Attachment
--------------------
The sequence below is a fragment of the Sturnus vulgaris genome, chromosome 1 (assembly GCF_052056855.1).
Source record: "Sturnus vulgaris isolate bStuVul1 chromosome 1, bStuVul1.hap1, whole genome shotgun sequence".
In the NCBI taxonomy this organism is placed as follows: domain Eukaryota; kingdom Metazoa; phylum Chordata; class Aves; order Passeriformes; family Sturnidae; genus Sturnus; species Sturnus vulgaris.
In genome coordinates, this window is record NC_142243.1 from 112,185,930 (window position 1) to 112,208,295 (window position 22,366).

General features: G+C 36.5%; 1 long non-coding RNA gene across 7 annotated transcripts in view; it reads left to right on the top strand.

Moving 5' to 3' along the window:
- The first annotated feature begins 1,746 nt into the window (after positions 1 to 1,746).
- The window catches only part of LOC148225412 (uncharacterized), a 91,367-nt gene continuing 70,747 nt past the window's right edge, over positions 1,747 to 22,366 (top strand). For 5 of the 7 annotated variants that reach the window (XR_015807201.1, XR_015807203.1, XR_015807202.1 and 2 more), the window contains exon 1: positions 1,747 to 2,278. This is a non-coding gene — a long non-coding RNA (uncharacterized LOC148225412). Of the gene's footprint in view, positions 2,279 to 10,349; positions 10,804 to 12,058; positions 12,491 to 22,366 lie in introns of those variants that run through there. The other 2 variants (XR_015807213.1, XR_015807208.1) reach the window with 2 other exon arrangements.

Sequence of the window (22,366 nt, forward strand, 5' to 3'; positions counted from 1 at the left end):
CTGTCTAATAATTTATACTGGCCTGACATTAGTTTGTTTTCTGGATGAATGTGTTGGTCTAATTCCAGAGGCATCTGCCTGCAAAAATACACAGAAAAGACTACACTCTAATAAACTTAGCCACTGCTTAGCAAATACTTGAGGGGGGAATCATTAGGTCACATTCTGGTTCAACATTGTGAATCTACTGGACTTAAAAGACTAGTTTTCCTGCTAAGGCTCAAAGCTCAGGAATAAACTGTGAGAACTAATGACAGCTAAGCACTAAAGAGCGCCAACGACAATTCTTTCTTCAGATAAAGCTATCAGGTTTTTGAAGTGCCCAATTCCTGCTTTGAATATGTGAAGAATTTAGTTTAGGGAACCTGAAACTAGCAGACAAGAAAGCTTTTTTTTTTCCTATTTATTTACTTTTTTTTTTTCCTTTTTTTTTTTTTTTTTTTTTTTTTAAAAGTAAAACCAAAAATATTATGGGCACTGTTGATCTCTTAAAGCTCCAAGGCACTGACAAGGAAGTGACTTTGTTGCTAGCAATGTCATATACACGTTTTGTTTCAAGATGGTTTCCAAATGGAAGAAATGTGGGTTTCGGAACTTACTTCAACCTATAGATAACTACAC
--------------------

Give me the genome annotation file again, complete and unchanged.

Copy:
The sequence below is a fragment of the Sturnus vulgaris genome, chromosome 1 (assembly GCF_052056855.1).
Source record: "Sturnus vulgaris isolate bStuVul1 chromosome 1, bStuVul1.hap1, whole genome shotgun sequence".
In the NCBI taxonomy this organism is placed as follows: domain Eukaryota; kingdom Metazoa; phylum Chordata; class Aves; order Passeriformes; family Sturnidae; genus Sturnus; species Sturnus vulgaris.
In genome coordinates, this window is record NC_142243.1 from 112,185,930 (window position 1) to 112,208,295 (window position 22,366).

General features: G+C 36.5%; 1 long non-coding RNA gene across 7 annotated transcripts in view; it reads left to right on the top strand.

Moving 5' to 3' along the window:
- The first annotated feature begins 1,746 nt into the window (after positions 1 to 1,746).
- The window catches only part of LOC148225412 (uncharacterized), a 91,367-nt gene continuing 70,747 nt past the window's right edge, over positions 1,747 to 22,366 (top strand). For 5 of the 7 annotated variants that reach the window (XR_015807201.1, XR_015807203.1, XR_015807202.1 and 2 more), the window contains exon 1: positions 1,747 to 2,278. This is a non-coding gene — a long non-coding RNA (uncharacterized LOC148225412). Of the gene's footprint in view, positions 2,279 to 10,349; positions 10,804 to 12,058; positions 12,491 to 22,366 lie in introns of those variants that run through there. The other 2 variants (XR_015807213.1, XR_015807208.1) reach the window with 2 other exon arrangements.

Sequence of the window (22,366 nt, forward strand, 5' to 3'; positions counted from 1 at the left end):
CTGTCTAATAATTTATACTGGCCTGACATTAGTTTGTTTTCTGGATGAATGTGTTGGTCTAATTCCAGAGGCATCTGCCTGCAAAAATACACAGAAAAGACTACACTCTAATAAACTTAGCCACTGCTTAGCAAATACTTGAGGGGGGAATCATTAGGTCACATTCTGGTTCAACATTGTGAATCTACTGGACTTAAAAGACTAGTTTTCCTGCTAAGGCTCAAAGCTCAGGAATAAACTGTGAGAACTAATGACAGCTAAGCACTAAAGAGCGCCAACGACAATTCTTTCTTCAGATAAAGCTATCAGGTTTTTGAAGTGCCCAATTCCTGCTTTGAATATGTGAAGAATTTAGTTTAGGGAACCTGAAACTAGCAGACAAGAAAGCTTTTTTTTTTCCTATTTATTTACTTTTTTTTTTTCCTTTTTTTTTTTTTTTTTTTTTTTTTAAAAGTAAAACCAAAAATATTATGGGCACTGTTGATCTCTTAAAGCTCCAAGGCACTGACAAGGAAGTGACTTTGTTGCTAGCAATGTCATATACACGTTTTGTTTCAAGATGGTTTCCAAATGGAAGAAATGTGGGTTTCGGAACTTACTTCAACCTATAGATAACTACAC